Thursday, May 26, 2022

#2,759. Wind Chill (2007) - Winter Horror 4-Pack


Director Gregory Jacobs Wind Chill is in a way a frustrating horror movie; there are a handful of creepy scenes, and the set-up isn’t without potential. But in the end, it all seemed far too routine, and it failed to distinguish itself from other run-of-the-mill supernatural films.

A college student (Emily Blunt) is looking for a ride home for the holidays, and on the college’s bulleting board spots a leaflet offering a lift to anyone heading to Delaware. She decides to take a chance and answer the ad, and eventually discovers that the driver (Ashton Holmes) offering the ride is in her same Philosophy class.

With a snowstorm approaching, the two hit the road, and after a brief stop at a small gas station / convenience store, the driver veers off the highway onto a back road, promising the student that it’s a shortcut. But a near-accident leaves them stranded in a snow bank, and as the student is busy trying to figure out why the driver knows so much about her personal life, the two realize they are trapped in a bizarre supernatural world, where ghostly visions and the spirit of a corrupt highway patrolman (Martin Donovan), who died 50 years ago along this same stretch of road, make the sub-zero temperatures seem even colder.

Produced by (among others) Steven Soderbergh and George Clooney, Wind Chill starts off as a psychological thriller, with Emily Blunt’s bitchy-as-hell college student (she’s really unlikable early on) fearing that she may have hitched a ride with a stalker (he somehow knew that she wears glasses, which she has never done in public).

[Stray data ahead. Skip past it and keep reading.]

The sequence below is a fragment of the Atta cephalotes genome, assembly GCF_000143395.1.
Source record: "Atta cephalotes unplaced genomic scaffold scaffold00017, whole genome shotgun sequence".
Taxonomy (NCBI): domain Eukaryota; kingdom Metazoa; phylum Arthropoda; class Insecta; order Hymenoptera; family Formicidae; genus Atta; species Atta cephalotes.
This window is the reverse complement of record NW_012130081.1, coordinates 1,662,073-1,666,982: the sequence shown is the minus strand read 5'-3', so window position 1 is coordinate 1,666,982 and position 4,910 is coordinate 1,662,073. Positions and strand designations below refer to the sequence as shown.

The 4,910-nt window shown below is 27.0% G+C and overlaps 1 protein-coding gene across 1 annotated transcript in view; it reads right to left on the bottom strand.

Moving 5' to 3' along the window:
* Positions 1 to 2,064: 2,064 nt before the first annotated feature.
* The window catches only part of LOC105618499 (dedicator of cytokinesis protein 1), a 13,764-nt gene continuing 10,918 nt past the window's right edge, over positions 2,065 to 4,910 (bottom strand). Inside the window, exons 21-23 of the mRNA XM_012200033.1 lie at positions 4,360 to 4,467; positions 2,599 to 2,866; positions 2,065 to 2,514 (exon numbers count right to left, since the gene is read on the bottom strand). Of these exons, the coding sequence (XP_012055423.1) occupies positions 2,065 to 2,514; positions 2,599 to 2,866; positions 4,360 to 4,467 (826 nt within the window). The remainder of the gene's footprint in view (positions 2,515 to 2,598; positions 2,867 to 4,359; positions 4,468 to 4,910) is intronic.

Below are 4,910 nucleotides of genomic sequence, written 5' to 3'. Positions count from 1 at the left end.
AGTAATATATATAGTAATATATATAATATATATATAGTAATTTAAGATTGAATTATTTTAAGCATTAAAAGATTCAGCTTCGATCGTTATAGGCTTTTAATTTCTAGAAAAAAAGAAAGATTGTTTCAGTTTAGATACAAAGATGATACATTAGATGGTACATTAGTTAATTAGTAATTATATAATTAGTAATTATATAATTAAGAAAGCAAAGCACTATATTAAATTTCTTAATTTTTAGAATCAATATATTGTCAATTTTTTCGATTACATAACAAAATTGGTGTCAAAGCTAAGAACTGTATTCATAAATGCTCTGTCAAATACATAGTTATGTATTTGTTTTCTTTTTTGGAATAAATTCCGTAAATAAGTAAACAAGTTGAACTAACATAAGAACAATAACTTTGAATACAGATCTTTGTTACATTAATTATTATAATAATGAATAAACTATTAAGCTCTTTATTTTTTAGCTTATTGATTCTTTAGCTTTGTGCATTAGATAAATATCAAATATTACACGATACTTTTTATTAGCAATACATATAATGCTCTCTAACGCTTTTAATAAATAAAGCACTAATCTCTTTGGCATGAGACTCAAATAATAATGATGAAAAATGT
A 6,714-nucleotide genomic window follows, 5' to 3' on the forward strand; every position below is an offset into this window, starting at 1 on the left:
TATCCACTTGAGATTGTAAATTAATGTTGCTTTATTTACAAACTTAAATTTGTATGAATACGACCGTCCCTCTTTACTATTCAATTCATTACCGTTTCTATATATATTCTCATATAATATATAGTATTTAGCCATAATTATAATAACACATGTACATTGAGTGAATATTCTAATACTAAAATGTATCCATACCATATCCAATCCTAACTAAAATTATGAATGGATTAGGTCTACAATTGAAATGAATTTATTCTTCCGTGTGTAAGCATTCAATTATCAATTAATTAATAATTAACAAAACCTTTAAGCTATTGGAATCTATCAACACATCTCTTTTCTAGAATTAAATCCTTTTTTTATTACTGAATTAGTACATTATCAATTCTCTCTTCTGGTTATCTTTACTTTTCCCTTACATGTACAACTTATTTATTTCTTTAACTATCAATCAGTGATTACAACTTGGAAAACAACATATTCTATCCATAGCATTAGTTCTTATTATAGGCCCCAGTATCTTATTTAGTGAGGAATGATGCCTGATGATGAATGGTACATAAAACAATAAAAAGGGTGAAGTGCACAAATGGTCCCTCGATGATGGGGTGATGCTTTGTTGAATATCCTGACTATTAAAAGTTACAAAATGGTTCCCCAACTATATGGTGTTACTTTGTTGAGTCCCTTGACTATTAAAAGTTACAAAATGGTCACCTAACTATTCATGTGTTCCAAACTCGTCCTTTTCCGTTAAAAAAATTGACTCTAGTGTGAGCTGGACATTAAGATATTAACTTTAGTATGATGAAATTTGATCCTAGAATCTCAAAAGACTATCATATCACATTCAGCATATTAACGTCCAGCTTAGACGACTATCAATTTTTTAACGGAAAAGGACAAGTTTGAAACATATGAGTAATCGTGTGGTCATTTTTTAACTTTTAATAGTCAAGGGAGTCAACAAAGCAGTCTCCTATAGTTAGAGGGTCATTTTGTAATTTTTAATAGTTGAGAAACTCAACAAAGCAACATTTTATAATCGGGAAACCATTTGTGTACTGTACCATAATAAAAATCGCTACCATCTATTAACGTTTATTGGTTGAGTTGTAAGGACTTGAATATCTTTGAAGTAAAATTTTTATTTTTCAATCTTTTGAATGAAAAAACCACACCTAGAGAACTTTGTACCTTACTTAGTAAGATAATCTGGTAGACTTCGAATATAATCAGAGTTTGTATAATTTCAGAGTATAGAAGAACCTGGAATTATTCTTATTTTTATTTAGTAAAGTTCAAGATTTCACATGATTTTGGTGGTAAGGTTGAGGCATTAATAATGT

This storyline, which never really picks up any steam, eventually gives way to supernatural elements, and it’s at this point Wind Chill offers up a few decent scares; the student’s run-in with a guy she spots walking through the snow is especially creepy. But while the psychological cat-and-mouse game between the student and the driver (nobody has a name in this movie) is left underexplored, the ghosts and specters roaming the woods are given a bit too much screen time, and as a result they eventually lose their effectiveness (even the big reveal at the end, when we witness a flashback to the tragedy that kicked off these ethereal events, proved to be a story twist we’ve seen before).

Wind Chill isn’t without its strong points. The performances are good (especially Blunt, who we don’t like at first but eventually warm up to); the central mystery of the haunted woods is, for a while, intriguing; and as mentioned above there are moments scattered throughout that will have your heart pounding. Unfortunately, it’s all too familiar, and even at a scant 90 minutes Wind Chill feels too long, wearing out its welcome well before the end credits roll.
Rating: 5 out of 10

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